Stories about: Neil Schechter

Racial disparities in analgesia: Who gets pain relief?

teddy bear hospital bed pain management
(upixa/Shutterstock)

These are challenging times for clinicians who care for children and adults in pain. The general philosophy regarding the level of attention that should be paid to pain as well as its treatment has changed dramatically during the past 30 years, swinging wildly between extremes, and remains a moving target.

The first published recognition of pain undertreatment in adults occurred in the 1970s, with identification of similar and more dramatic concerns for children emerging a few years later. Research documenting the short- and long-term negative consequences of poorly-treated pain—coupled with the development and marketing of new opioid compounds—led to a dramatic increase in analgesia prescribing for essentially all painful conditions.

Unfortunately, although most patients who were prescribed opioids benefited, it became clear that these agents were not as benign as had been assumed, and that addiction, diversion, opioid hyperalgesia and other adverse effects were legitimate concerns. Although one would assume that these concerns would only limit the indiscriminate use of these drugs for inappropriate situations, in fact, the pendulum swung to the other extreme, with a wave of negative publicity leading to the scrutiny of essentially any use of narcotic analgesics.

As a result, at this time, we run the genuine risk of returning to a state of opiophobia and denying individuals in severe pain the mercy of access to these incredibly valuable drugs.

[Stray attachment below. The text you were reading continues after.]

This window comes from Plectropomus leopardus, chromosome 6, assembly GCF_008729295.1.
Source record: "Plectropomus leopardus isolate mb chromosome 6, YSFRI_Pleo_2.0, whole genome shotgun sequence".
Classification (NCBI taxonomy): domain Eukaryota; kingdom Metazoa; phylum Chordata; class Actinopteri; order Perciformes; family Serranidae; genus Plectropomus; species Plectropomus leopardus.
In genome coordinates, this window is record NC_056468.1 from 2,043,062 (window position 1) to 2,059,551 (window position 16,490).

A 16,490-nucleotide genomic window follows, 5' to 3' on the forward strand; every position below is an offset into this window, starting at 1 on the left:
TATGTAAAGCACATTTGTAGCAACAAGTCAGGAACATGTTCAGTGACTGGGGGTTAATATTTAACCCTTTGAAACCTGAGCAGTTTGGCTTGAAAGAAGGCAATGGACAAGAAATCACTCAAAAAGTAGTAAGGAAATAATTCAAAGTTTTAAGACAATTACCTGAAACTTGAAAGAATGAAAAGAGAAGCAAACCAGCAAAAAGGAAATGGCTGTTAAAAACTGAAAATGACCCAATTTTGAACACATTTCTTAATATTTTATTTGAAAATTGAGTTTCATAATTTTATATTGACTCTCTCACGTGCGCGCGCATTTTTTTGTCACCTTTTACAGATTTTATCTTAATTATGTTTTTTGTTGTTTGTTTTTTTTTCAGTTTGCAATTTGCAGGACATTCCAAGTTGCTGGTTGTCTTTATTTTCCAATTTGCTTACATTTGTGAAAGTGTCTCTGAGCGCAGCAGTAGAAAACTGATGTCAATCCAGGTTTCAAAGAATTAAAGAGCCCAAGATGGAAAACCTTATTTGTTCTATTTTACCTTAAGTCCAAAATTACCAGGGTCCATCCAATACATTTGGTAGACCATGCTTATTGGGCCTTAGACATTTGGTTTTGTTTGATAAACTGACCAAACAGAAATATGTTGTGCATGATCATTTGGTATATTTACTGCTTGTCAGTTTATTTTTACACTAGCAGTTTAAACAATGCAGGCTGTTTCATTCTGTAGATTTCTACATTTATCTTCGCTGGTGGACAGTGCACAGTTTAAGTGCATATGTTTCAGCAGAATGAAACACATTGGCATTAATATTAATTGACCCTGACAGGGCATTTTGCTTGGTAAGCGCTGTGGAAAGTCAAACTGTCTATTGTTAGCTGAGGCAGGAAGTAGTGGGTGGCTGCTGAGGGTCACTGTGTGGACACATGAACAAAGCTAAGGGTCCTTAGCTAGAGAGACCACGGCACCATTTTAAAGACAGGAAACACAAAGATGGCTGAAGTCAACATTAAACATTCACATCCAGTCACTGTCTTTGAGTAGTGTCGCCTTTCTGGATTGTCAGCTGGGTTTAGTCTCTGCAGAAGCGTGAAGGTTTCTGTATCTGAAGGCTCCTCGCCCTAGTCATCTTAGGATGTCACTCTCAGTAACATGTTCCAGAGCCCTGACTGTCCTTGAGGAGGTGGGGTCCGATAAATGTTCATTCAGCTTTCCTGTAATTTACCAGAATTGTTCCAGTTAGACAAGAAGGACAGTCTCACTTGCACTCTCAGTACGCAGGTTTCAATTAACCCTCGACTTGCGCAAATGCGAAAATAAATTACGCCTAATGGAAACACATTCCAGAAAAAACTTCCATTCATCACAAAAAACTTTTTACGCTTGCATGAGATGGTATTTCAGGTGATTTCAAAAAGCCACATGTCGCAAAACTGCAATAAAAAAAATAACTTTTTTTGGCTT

It is with these societal currents in mind that we read a recent article in JAMA Pediatrics that identified significant undertreatment of children with severe pain associated with appendicitis while in the emergency department (ED). …Read More

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Where do opioids fit in pediatric pain management?

opioids pain control pediatrics

The approach the field of pediatrics has taken toward pain management in children has shifted dramatically over the last half century. Pediatric pain was woefully under-managed even up to the 1970s and 80s, with infants sometimes undergoing complex surgeries without perioperative or postoperative pain control.

Over the following two decades, as physicians and scientists learned more about the acute and long-term effects of pediatric pain, the pendulum swung in favor not only of pain management, but of the use of opioid medications for controlling both chronic and acute pain in both children and adults, regardless of the pain’s origin.

“With the recognition that pain had short- and long-term potential consequences, and the lack of data at the time suggesting downsides to opioids, there was a very dramatic shift,” says Neil Schechter, MD, of the Pain Treatment Service in Boston Children’s Hospital’s Department of Anesthesia, Perioperative and Pain Medicine. “We started asking, ‘If there’s no significant downside, why should children suffer unnecessarily?'”

But has the pendulum swung too far in favor of opioids? …Read More

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